Russ Todd is the finder of this silver sceatta. It dates from the early Anglo-Saxon period but it’s a Continental rather than an English issue.
On one side is a square standard and on the other side a cross pommee surrounded by various symbols. Therefore, this sceatta is an example of series D, type 8, which is listed in the Standard Catalogue as number 793.
Russ sent images of his find before and after it had been treated with silver paper and lemon juice. I would never recommend that anyone should clean a coin using this method. I know many detectorists do but I’m continually warning against it. If the sceatta was a very valuable coin then a large chunk of its value could be lost through cleaning.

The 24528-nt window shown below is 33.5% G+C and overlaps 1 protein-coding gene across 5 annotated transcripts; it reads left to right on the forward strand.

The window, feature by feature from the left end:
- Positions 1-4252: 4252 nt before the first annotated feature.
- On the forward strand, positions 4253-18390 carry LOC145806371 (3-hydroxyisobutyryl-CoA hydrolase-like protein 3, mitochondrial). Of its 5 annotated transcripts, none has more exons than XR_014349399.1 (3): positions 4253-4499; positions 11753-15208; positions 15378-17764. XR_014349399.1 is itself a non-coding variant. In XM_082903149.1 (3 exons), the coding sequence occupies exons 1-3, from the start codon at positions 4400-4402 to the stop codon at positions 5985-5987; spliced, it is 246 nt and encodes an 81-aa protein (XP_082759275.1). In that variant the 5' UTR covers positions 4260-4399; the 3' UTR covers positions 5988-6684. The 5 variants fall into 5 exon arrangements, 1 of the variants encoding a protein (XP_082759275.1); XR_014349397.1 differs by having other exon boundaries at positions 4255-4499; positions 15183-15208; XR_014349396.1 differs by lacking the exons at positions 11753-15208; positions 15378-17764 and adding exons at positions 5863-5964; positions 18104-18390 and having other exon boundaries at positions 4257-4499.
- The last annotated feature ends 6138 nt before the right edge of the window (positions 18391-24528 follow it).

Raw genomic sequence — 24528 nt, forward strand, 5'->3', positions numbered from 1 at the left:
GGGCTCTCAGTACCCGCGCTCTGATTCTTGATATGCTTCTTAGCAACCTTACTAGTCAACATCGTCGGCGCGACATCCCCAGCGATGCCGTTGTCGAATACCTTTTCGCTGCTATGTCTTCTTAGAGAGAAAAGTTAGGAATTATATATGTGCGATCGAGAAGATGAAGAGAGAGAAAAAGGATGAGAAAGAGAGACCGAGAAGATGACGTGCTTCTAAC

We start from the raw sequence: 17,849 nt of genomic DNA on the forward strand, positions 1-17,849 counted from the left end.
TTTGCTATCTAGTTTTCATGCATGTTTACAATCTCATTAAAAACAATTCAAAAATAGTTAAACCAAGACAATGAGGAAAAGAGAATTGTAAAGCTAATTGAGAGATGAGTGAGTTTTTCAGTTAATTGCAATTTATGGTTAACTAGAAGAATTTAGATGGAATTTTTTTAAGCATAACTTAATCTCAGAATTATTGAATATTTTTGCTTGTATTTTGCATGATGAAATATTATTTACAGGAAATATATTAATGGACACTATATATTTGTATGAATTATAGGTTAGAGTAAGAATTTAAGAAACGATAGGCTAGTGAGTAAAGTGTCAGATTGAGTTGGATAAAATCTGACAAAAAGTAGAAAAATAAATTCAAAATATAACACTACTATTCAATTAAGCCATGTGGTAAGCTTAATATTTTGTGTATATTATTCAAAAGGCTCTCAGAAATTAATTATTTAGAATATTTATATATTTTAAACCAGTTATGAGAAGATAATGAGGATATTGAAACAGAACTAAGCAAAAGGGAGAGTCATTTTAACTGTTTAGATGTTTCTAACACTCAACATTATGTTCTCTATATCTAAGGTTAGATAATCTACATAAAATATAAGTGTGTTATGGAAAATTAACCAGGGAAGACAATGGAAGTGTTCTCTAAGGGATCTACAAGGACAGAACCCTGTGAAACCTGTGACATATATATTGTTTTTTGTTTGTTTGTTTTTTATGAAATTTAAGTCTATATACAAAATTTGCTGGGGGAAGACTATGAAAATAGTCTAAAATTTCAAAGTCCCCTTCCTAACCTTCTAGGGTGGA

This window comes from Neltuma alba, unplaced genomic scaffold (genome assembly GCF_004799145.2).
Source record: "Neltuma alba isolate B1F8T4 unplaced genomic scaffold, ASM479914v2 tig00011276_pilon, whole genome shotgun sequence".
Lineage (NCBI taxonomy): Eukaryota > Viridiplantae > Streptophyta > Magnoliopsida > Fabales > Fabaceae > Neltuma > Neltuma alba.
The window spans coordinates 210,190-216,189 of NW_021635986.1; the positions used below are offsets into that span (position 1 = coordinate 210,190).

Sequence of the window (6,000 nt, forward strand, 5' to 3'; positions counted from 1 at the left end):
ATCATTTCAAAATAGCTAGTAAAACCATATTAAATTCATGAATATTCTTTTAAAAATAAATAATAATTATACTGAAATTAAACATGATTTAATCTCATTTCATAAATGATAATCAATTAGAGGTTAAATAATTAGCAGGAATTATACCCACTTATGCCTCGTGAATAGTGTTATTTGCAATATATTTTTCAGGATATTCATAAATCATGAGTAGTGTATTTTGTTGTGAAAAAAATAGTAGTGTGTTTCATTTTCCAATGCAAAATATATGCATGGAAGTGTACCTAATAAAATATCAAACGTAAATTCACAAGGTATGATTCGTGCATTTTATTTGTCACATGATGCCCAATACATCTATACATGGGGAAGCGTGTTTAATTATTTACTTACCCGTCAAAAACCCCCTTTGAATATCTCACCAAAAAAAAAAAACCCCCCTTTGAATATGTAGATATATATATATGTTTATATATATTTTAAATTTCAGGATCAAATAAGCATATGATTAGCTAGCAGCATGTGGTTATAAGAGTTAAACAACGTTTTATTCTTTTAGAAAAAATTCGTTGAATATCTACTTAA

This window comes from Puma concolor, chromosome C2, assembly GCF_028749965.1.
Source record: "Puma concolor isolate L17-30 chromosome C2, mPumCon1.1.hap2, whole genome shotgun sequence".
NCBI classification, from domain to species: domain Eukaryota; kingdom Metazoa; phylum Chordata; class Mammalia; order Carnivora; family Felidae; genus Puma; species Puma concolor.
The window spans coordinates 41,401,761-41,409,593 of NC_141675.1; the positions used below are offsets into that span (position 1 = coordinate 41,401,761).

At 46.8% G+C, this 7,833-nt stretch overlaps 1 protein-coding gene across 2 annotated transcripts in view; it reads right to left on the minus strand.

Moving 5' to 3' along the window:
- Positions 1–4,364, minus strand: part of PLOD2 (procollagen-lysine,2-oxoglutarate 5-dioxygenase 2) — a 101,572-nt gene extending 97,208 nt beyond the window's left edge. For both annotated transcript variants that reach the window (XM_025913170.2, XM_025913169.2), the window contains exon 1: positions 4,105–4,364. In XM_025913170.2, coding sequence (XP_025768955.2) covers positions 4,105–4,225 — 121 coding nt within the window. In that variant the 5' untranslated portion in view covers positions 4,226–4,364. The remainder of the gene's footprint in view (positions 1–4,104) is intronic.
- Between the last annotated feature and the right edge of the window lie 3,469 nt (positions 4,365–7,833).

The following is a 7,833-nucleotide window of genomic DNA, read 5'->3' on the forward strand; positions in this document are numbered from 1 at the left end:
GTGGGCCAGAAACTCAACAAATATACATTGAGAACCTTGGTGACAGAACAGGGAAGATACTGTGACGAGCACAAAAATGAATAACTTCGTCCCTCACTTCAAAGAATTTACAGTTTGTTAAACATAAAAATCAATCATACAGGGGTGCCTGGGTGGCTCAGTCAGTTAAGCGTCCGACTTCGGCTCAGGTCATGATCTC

Having warned against tampering with a coin’s ‘as found’ state, I have to admit that this little sceatta does look better than it did when it came out of the ground. However, its appearance does look slightly unnatural – a bit too bright for something that has been in the ground for more than a dozen centuries.
The obverse would grade near VF, the reverse good VF. In terms of value, its appearance might put off some potential buyers but those who still liked the look of it might pay around £80 in order to acquire it.
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